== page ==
In re Talbert, Bankruptcy No. 04-13867.

Decision Date24 May 2005
Docket NumberAdversary No. 04-1174.,Bankruptcy No. 04-13867.
Citation347 B.R. 804
PartiesIn the Matter of Larry Allen TALBERT, Debtor. Sonya Turner, et al., Plaintiffs, v. Larry Allen Talbert, Defendant.
CourtU.S. Bankruptcy Court — Eastern District of Louisiana

Emile L. Turner, Jr., New Orleans, LA, for Debtor.


GERALD H. SCHIFF, Bankruptcy Judge.

Larry Allen Talbert filed a voluntary petition for relief under Chapter 7 of the Bankruptcy Code1 on May 21, 2004, and on that day an order for relief was duly entered. Plaintiffs filed the instant complaint pursuant to section 523(a)(4) seeking a determination of the dischargeability of the debt owed them by the Debtor. Plaintiffs seek to have this adversary proceeding certified as a class action. Defendants object.

The class certification hearing was held on April 26, 2005. After the hearing, the matter was taken under advisement.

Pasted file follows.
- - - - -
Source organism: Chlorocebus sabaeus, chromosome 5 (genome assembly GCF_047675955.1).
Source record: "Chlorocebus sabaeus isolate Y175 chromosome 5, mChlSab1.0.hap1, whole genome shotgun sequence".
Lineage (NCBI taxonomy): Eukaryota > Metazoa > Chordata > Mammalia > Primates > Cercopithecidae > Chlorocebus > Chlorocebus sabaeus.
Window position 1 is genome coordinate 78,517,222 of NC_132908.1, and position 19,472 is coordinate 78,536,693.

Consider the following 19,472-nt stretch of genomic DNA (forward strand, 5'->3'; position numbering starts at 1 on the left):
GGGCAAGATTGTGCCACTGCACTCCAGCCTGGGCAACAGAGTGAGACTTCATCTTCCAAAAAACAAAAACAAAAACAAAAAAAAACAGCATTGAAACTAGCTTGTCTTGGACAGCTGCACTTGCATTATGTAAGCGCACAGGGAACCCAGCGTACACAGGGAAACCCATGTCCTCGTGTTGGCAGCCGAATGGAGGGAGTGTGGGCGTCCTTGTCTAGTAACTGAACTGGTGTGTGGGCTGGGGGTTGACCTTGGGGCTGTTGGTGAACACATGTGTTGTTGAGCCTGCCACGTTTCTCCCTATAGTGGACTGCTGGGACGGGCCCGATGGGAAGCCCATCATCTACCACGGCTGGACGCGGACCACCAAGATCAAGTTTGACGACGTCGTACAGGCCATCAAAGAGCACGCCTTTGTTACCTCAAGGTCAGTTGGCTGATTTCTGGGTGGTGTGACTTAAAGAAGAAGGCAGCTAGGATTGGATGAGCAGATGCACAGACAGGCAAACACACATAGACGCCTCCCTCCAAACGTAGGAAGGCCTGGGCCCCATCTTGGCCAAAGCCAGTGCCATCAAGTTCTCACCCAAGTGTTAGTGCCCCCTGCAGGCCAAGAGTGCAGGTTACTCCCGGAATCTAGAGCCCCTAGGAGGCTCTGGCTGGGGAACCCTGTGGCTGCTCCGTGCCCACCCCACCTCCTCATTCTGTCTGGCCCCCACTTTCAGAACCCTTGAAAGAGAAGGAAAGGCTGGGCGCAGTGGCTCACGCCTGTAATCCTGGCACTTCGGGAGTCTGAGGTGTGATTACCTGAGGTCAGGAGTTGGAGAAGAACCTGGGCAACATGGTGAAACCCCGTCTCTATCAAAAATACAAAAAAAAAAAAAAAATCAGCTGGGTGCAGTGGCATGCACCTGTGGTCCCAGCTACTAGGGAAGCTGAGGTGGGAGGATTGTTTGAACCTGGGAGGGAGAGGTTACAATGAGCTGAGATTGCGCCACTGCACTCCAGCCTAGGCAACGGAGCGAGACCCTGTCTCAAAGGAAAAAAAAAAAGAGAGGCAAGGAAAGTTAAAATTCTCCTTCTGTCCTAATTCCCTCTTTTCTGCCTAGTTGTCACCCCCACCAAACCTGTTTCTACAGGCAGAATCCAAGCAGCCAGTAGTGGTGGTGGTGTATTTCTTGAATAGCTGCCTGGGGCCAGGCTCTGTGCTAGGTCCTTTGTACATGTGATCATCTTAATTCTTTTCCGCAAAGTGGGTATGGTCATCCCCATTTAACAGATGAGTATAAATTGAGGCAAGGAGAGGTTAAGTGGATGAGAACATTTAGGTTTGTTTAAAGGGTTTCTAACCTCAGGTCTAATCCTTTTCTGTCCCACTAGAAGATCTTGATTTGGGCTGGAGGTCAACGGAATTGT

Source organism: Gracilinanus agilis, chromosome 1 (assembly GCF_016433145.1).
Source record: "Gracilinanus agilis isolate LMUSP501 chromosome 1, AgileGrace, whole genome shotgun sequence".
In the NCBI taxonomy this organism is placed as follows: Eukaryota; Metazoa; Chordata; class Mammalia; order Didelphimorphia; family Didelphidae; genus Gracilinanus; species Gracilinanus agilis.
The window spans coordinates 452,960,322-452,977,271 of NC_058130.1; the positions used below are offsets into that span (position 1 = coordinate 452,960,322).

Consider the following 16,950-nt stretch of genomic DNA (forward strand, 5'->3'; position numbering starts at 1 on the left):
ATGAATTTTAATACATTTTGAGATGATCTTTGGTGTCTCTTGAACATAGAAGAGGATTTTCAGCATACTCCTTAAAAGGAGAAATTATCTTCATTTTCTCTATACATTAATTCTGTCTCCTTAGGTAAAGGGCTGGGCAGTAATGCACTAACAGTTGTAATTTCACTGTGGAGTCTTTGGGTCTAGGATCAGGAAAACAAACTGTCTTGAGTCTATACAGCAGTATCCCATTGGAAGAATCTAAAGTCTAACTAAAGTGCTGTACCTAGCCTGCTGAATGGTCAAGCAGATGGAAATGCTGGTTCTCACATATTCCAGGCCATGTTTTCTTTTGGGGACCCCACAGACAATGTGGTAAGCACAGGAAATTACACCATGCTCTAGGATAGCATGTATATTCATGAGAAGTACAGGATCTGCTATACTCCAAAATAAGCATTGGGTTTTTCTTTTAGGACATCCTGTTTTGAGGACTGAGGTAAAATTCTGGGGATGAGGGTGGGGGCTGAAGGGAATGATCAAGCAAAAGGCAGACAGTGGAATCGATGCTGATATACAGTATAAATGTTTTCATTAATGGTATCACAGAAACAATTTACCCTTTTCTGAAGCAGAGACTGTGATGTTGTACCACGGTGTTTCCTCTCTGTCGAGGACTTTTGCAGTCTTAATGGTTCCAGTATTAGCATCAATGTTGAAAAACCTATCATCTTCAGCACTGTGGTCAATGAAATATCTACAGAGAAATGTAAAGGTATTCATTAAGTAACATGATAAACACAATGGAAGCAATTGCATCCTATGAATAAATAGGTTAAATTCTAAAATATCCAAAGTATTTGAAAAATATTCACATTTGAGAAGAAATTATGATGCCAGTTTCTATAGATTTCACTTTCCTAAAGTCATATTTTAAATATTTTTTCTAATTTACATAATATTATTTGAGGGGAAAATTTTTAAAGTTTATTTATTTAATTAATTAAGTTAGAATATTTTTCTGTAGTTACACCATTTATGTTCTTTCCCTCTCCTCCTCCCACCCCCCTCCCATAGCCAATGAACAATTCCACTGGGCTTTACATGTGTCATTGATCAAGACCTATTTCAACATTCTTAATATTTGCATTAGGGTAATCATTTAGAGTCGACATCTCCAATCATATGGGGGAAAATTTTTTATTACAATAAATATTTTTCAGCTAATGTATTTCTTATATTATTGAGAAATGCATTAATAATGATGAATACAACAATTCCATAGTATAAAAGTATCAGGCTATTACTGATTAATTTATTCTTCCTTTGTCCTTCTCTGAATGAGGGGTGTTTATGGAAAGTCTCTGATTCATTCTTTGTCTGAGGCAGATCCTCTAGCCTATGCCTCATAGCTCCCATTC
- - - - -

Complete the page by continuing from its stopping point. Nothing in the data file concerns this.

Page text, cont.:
I. Factual Background

In 1996, Epcon, Inc., n/k/a Progix, Inc., established an employee 401(k) Plan ("the Plan"). Employees of Progix and its two subsidiaries were allowed to participate in the Plan. The Debtor was one of the two named trustees of the Plan.

Plaintiffs claim that the Defendant was responsible for collecting employee contributions and employer matching funds and forwarding them to the Plan's administrative server. Plaintiffs also claim that between October 2000 and March 2001 ("the critical period") the Defendant was still collecting employee contributions but had stopped forwarding them to the Plan's administrative server.

II. Law and Analysis
A. Are class actions permitted in dischargeability cases?

As a threshold issue, Defendant relies on the case of In re Hanson (Sweet v Hanson), 104 B.R. 261 (Bkrtcy.N.D.Cal. 1989), for the proposition that class actions are not permitted in dischargeability cases. Hanson appears to be the lone decision rejecting the notion that class actions are available in section 523 actions. As the court observed in Hanson, however, a few courts have allowed class action dischargeability proceedings. Id. at p. 262.